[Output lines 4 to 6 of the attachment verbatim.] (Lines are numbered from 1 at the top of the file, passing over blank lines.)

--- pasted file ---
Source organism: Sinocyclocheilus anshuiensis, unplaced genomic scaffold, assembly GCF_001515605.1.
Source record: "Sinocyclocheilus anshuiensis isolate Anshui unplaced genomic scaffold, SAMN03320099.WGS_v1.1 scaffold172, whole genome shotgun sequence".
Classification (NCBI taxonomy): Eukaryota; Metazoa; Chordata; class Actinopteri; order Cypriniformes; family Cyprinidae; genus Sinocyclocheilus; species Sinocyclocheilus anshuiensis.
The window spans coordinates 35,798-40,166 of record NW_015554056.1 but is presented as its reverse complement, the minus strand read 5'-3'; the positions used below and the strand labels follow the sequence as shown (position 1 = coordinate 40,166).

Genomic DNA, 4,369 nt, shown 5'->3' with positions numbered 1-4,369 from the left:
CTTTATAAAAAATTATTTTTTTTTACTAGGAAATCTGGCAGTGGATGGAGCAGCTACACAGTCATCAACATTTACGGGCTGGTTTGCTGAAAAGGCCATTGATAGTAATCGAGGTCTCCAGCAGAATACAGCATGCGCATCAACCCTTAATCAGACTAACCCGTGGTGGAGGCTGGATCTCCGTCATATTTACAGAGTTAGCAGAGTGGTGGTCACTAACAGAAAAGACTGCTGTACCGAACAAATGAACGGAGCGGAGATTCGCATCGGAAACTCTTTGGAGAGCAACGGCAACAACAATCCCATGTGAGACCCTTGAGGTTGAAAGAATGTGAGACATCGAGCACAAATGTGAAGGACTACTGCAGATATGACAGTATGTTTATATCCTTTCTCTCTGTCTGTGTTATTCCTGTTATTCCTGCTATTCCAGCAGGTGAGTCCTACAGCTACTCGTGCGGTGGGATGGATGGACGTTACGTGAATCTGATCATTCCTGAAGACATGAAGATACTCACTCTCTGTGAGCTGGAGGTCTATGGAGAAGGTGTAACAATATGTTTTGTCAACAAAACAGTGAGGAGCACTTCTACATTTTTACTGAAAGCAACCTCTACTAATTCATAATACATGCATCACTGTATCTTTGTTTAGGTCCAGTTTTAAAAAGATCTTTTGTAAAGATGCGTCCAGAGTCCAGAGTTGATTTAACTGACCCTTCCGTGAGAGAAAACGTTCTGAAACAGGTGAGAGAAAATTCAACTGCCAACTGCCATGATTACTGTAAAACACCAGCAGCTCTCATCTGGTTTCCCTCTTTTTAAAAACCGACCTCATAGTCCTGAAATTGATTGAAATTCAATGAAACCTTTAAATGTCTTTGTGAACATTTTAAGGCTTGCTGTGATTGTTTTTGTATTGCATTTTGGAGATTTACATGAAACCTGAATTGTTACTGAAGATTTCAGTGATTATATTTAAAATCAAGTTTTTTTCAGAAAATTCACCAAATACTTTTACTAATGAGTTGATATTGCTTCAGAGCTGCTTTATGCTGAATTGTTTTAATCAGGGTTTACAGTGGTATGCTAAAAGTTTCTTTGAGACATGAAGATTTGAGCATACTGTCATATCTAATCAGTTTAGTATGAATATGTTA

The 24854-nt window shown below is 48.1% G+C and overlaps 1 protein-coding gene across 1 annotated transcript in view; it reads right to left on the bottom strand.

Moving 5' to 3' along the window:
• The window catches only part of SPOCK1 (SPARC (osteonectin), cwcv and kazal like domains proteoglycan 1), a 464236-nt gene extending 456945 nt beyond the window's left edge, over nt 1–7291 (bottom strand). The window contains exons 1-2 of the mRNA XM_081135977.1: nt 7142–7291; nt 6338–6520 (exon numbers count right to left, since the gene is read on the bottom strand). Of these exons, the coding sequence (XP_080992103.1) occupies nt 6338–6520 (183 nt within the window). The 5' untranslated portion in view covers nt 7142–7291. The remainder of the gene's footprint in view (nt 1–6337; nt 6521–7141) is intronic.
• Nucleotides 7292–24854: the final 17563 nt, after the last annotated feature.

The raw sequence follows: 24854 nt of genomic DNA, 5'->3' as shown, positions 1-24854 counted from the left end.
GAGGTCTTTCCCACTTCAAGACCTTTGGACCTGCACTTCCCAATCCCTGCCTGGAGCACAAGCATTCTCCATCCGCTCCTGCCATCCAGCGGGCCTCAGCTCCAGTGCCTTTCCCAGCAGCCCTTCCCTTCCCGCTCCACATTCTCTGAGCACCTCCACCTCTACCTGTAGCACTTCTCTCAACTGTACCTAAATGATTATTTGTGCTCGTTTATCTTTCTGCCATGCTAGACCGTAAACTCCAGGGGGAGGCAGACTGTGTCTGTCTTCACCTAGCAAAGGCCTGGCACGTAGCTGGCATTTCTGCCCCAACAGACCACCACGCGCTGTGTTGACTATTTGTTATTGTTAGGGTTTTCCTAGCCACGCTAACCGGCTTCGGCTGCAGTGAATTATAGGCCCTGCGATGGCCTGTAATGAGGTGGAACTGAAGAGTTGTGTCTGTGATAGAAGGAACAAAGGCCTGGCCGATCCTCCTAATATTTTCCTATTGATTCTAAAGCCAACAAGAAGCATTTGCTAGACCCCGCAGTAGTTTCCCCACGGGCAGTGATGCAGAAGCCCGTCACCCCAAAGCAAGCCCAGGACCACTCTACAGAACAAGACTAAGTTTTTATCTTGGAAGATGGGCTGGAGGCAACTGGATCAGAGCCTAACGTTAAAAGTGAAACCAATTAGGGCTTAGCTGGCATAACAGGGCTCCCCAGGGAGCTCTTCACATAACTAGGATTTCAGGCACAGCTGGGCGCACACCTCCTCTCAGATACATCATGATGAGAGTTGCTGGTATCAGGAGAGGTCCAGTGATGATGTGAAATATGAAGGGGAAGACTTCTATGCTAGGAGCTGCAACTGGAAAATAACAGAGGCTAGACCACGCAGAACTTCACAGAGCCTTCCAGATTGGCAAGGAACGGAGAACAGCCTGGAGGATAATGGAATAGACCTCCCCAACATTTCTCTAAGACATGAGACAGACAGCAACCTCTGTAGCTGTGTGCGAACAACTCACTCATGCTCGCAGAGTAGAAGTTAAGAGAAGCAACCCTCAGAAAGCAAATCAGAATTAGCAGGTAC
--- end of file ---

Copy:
The window spans coordinates 35,798-40,166 of record NW_015554056.1 but is presented as its reverse complement, the minus strand read 5'-3'; the positions used below and the strand labels follow the sequence as shown (position 1 = coordinate 40,166).

Genomic DNA, 4,369 nt, shown 5'->3' with positions numbered 1-4,369 from the left:
CTTTATAAAAAATTATTTTTTTTTACTAGGAAATCTGGCAGTGGATGGAGCAGCTACACAGTCATCAACATTTACGGGCTGGTTTGCTGAAAAGGCCATTGATAGTAATCGAGGTCTCCAGCAGAATACAGCATGCGCATCAACCCTTAATCAGACTAACCCGTGGTGGAGGCTGGATCTCCGTCATATTTACAGAGTTAGCAGAGTGGTGGTCACTAACAGAAAAGACTGCTGTACCGAACAAATGAACGGAGCGGAGATTCGCATCGGAAACTCTTTGGAGAGCAACGGCAACAACAATCCCATGTGAGACCCTTGAGGTTGAAAGAATGTGAGACATCGAGCACAAATGTGAAGGACTACTGCAGATATGACAGTATGTTTATATCCTTTCTCTCTGTCTGTGTTATTCCTGTTATTCCTGCTATTCCAGCAGGTGAGTCCTACAGCTACTCGTGCGGTGGGATGGATGGACGTTACGTGAATCTGATCATTCCTGAAGACATGAAGATACTCACTCTCTGTGAGCTGGAGGTCTATGGAGAAGGTGTAACAATATGTTTTGTCAACAAAACAGTGAGGAGCACTTCTACATTTTTACTGAAAGCAACCTCTACTAATTCATAATACATGCATCACTGTATCTTTGTTTAGGTCCAGTTTTAAAAAGATCTTTTGTAAAGATGCGTCCAGAGTCCAGAGTTGATTTAACTGACCCTTCCGTGAGAGAAAACGTTCTGAAACAGGTGAGAGAAAATTCAACTGCCAACTGCCATGATTACTGTAAAACACCAGCAGCTCTCATCTGGTTTCCCTCTTTTTAAAAACCGACCTCATAGTCCTGAAATTGATTGAAATTCAATGAAACCTTTAAATGTCTTTGTGAACATTTTAAGGCTTGCTGTGATTGTTTTTGTATTGCATTTTGGAGATTTACATGAAACCTGAATTGTTACTGAAGATTTCAGTGATTATATTTAAAATCAAGTTTTTTTCAGAAAATTCACCAAATACTTTTACTAATGAGTTGATATTGCTTCAGAGCTGCTTTATGCTGAATTGTTTTAATCAGGGTTTACAGTGGTATGCTAAAAGTTTCTTTGAGACATGAAGATTTGAGCATACTGTCATATCTAATCAGTTTAGTATGAATATGTTA